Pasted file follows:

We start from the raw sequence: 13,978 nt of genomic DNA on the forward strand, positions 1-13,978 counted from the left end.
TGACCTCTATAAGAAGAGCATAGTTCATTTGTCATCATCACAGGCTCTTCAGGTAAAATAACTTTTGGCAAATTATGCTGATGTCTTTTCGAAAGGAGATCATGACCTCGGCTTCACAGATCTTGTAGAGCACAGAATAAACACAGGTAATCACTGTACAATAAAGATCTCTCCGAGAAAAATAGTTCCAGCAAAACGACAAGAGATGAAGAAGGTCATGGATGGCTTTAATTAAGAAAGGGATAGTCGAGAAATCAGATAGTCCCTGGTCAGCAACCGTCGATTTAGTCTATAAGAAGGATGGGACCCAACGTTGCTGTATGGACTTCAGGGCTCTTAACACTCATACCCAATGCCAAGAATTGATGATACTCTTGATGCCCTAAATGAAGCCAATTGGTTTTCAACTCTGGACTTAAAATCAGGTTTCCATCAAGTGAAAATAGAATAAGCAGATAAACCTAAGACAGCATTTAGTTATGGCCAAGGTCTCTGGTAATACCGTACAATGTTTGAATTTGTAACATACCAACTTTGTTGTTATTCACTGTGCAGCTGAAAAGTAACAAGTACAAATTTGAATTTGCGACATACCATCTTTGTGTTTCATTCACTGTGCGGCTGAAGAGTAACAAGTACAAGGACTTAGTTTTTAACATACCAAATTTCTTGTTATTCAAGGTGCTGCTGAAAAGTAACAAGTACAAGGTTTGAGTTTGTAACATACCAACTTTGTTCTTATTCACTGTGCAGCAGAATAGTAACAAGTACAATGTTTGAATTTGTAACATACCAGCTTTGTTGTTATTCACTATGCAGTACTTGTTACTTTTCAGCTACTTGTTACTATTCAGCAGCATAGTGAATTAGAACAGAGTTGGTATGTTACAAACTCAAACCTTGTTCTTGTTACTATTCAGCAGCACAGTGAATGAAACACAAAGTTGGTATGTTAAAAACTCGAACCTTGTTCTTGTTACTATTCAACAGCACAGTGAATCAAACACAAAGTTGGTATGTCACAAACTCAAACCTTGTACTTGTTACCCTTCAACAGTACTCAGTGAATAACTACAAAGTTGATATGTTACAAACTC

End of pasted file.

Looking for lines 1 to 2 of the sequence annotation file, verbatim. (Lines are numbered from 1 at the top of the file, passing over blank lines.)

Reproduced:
We start from the raw sequence: 13,978 nt of genomic DNA on the forward strand, positions 1-13,978 counted from the left end.
TGACCTCTATAAGAAGAGCATAGTTCATTTGTCATCATCACAGGCTCTTCAGGTAAAATAACTTTTGGCAAATTATGCTGATGTCTTTTCGAAAGGAGATCATGACCTCGGCTTCACAGATCTTGTAGAGCACAGAATAAACACAGGTAATCACTGTACAATAAAGATCTCTCCGAGAAAAATAGTTCCAGCAAAACGACAAGAGATGAAGAAGGTCATGGATGGCTTTAATTAAGAAAGGGATAGTCGAGAAATCAGATAGTCCCTGGTCAGCAACCGTCGATTTAGTCTATAAGAAGGATGGGACCCAACGTTGCTGTATGGACTTCAGGGCTCTTAACACTCATACCCAATGCCAAGAATTGATGATACTCTTGATGCCCTAAATGAAGCCAATTGGTTTTCAACTCTGGACTTAAAATCAGGTTTCCATCAAGTGAAAATAGAATAAGCAGATAAACCTAAGACAGCATTTAGTTATGGCCAAGGTCTCTGGTAATACCGTACAATGTTTGAATTTGTAACATACCAACTTTGTTGTTATTCACTGTGCAGCTGAAAAGTAACAAGTACAAATTTGAATTTGCGACATACCATCTTTGTGTTTCATTCACTGTGCGGCTGAAGAGTAACAAGTACAAGGACTTAGTTTTTAACATACCAAATTTCTTGTTATTCAAGGTGCTGCTGAAAAGTAACAAGTACAAGGTTTGAGTTTGTAACATACCAACTTTGTTCTTATTCACTGTGCAGCAGAATAGTAACAAGTACAATGTTTGAATTTGTAACATACCAGCTTTGTTGTTATTCACTATGCAGTACTTGTTACTTTTCAGCTACTTGTTACTATTCAGCAGCATAGTGAATTAGAACAGAGTTGGTATGTTACAAACTCAAACCTTGTTCTTGTTACTATTCAGCAGCACAGTGAATGAAACACAAAGTTGGTATGTTAAAAACTCGAACCTTGTTCTTGTTACTATTCAACAGCACAGTGAATCAAACACAAAGTTGGTATGTCACAAACTCAAACCTTGTACTTGTTACCCTTCAACAGTACTCAGTGAATAACTACAAAGTTGATATGTTACAAACTC